In 2006, Simon Day and I invented a new approach to landslide modeling using particles that slide under the influence of topographically-derived gravitational and centripetal acceleration. The novel aspect of the calculation is that complex particle-to-particle interactions, fluctuating basal contacts, and unresolved topographic roughness within and below the deforming flow are mimicked by random perturbations in acceleration. We applied the method to the May 18th 1980 Mt. Saint Helens debris avalanche. The landslide simulation generates a final deposit whose extent, thickness, morphological structure and lithological variation closely replicate those observed. We believe that success in reproducing many features of the Mt. Saint Helens avalanche indicates that debris deposit data may be used to determine the kinematic histories of less well observed landslides.

 

PDF: http://es.ucsc.edu/~ward/papers/MSH.pdf

 

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Natawidjaja, D. H., K. Sieh, J Galetzka,  B. W. Suwargadi, H. Cheng, M. Chlieh, R. L. Edwards, J-P Avouac and  S. N. Ward, 2006.  The giant Sumatran megathrust ruptures of 1797 and 1833: Paleoseismic evidence from coral microatolls, J. Geophs. Res., v111, B06403, doi:10.1029/2005JB004025.

 

This was another extensive coral-based study of Sumatran earthquake histories led by researchers at Caltech.  I had only a small role in the construction of tsunami models for the 1797 and 1833 earthquakes and by comparing them to the tsunami events of December, 2004.

 

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Ward, S. N., 2007. Methods for evaluating earthquake potential and likelihood in and around California, Seism. Res. Letters, 78, 121-133.

 

 RELM (Regional Earthquake Likelihood Model), a sub-group of the Southern California Earthquake Center is charged with finding the best way to come to grip with the full uncertainty in earthquake hazard estimates. RELM's chosen course is to compare a wide range of independent, well documented, and physically defensible hazard models that produce identically formatted output. Toward this end, I generated testable earthquake potential maps based on geodesy, geology, historical seismicity, and computer simulations of earthquakes. It was fun to have one's finger in so many pies.

 

PDF: http://es.ucsc.edu/~ward/papers/RELM_SRL.pdf

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Salamon, Amos, T. Rockwell, S. N. Ward, E. Guidoboni and A. Comastri, 2007. Tsunami Hazard evaluation of the Eastern Mediterranean: Historical Analysis and Selected Modeling, Bull. Seism. Soc. Am., 97, 1-20.

 

Seismic sea-waves in the Eastern Mediterranean have been reported since written history first emerged several thousand years ago. In this paper, we collected and investigated both ancient and modern reports with the purpose of characterizing tsunami hazard. Overall, we list 20 reliably reported tsunamis that occurred since the mid 2nd century B.C. along the Levant coast, and 57 significant historical earthquakes that originated from the Dead Sea Transform (DST) system. A major conclusion from this work is that onshore earthquakes commonly produce tsunamis along the Levant coastline.  In this paper, I modeled four typical tsunami scenarios - one landslide and three earthquakes. The models show that within five minutes after an offshore slump (such slumps occur after nearly 50% of the large DST earthquakes), a 4-6 m run-up may flood part of the Syrian, Lebanese and Israeli coast. Tsunamis from remote earthquakes, however, arrive later and produce only 1-3 m run-ups, but are more regional in extent.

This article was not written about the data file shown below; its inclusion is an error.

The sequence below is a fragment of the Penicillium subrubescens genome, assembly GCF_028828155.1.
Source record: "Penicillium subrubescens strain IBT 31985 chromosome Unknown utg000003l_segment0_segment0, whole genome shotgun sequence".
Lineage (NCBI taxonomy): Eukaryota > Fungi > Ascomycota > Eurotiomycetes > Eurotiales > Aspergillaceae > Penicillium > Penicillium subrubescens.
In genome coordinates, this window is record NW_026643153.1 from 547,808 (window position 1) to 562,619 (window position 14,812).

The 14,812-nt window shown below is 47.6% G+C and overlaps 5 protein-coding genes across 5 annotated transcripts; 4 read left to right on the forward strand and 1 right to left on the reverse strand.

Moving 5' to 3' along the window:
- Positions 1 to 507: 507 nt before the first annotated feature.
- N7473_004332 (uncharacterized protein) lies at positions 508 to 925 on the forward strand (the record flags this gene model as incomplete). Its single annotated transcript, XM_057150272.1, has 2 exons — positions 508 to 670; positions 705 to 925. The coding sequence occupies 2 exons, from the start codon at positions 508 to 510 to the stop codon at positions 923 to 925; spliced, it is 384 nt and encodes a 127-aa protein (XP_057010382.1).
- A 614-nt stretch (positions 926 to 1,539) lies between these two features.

PDF: http://es.ucsc.edu/~ward/papers/Med-equakes.pdf

SAMPLE MOVIE: http://es.ucsc.edu/~ward/cyprus.mov

 

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Ward, S. N., and S. Day, 2008.  Tsunami Balls: A particulate approach to tsunami runup and inundation, Comm. in Computational Phys., 3, 222-249.

 

This article develops a new, granular approach to tsunami runup and inundation. The small grains that we employ here are not fluid, but bits, or balls, of tsunami energy. By careful formulation of the ball accelerations, both wave-like and flood-like behaviors are accommodated so tsunami waves can be run seamlessly from deep water, through wave breaking, to the final surge onto shore and back again. In modeling several 2-D and 3-D cases, we find that wave breaking generally causes relative runup to increase with beach slope and wave period and decrease with input wave amplitude. Because of their highly non-linear nature, runup and inundation are best considered to be random processes rather than deterministic ones. Models and observations hint that for uniform input waves, normalized runup statistics everywhere follow a single skewed distribution with a spread between 1/2 and 2 times its mean.